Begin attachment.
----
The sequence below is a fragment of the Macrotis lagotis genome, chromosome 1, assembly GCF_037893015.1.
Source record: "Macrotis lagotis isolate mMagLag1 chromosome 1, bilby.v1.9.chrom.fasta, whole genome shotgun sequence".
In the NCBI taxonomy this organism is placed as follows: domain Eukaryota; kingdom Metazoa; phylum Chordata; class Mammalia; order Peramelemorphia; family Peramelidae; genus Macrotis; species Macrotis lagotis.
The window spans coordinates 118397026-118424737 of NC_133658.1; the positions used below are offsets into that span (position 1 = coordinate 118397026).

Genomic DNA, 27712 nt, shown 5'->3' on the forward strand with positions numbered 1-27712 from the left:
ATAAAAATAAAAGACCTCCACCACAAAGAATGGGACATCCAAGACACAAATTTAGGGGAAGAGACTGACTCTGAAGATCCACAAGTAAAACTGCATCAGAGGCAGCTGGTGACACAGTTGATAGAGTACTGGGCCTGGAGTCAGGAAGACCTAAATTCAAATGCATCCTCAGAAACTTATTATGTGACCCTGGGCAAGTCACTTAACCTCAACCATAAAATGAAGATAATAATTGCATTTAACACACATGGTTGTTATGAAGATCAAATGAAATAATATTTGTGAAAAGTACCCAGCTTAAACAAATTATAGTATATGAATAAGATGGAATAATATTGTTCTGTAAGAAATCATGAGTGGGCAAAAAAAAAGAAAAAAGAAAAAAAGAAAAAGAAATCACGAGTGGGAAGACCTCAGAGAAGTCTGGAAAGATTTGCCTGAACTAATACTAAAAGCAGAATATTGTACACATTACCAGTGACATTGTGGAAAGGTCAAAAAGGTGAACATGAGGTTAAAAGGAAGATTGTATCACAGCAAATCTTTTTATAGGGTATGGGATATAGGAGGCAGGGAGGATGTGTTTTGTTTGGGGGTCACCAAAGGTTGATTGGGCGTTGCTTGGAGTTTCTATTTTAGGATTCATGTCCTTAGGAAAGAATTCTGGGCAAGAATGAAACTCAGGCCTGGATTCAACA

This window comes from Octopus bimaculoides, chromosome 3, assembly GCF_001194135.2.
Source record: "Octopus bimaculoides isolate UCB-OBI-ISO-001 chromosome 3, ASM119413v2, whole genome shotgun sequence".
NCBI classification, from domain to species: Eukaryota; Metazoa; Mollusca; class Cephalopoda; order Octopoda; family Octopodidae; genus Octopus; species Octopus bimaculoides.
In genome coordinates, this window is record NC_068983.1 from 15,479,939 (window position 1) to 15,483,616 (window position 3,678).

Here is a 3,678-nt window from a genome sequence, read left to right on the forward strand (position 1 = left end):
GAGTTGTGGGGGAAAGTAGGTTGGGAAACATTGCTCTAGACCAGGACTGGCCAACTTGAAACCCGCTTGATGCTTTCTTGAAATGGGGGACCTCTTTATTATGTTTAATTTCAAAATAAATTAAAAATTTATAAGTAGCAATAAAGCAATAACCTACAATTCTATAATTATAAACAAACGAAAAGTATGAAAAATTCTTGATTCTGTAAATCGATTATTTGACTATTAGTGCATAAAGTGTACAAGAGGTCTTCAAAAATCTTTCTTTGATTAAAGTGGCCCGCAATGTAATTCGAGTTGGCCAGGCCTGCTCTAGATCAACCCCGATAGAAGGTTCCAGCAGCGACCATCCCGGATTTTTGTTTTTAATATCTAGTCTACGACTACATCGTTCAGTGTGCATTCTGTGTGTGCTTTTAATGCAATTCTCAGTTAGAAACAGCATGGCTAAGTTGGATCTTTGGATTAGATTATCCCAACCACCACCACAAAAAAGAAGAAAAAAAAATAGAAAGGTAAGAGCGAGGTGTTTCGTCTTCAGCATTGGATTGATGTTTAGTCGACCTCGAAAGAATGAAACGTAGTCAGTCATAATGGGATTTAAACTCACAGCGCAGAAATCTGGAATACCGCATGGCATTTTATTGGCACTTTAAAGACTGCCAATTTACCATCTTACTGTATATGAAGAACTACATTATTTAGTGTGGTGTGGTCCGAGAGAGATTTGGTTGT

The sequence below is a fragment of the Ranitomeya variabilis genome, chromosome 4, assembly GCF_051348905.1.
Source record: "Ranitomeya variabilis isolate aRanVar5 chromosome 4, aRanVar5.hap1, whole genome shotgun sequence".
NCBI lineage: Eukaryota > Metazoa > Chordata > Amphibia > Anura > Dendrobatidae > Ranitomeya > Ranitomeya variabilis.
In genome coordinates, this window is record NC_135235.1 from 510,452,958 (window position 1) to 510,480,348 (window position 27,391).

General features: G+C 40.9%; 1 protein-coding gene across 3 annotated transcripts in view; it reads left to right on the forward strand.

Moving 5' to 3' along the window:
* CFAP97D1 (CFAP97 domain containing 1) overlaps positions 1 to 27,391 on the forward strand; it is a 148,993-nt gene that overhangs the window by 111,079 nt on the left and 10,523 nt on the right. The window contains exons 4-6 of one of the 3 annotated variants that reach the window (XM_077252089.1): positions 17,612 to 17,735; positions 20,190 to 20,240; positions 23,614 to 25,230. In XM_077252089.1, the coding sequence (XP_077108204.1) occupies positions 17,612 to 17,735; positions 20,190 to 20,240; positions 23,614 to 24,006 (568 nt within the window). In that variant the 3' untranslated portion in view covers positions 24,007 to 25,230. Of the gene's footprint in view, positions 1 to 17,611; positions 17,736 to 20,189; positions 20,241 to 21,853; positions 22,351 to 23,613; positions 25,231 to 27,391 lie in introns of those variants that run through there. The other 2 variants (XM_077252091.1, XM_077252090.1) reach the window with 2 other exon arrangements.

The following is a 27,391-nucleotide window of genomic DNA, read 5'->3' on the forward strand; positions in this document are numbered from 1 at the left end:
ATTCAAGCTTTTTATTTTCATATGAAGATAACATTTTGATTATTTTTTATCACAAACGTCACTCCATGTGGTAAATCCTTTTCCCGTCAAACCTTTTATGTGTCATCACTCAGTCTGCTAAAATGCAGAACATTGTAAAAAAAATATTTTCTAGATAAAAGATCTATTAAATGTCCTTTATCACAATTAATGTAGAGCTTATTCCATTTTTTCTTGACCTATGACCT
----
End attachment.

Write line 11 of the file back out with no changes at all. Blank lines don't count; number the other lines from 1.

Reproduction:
Here is a 3,678-nt window from a genome sequence, read left to right on the forward strand (position 1 = left end):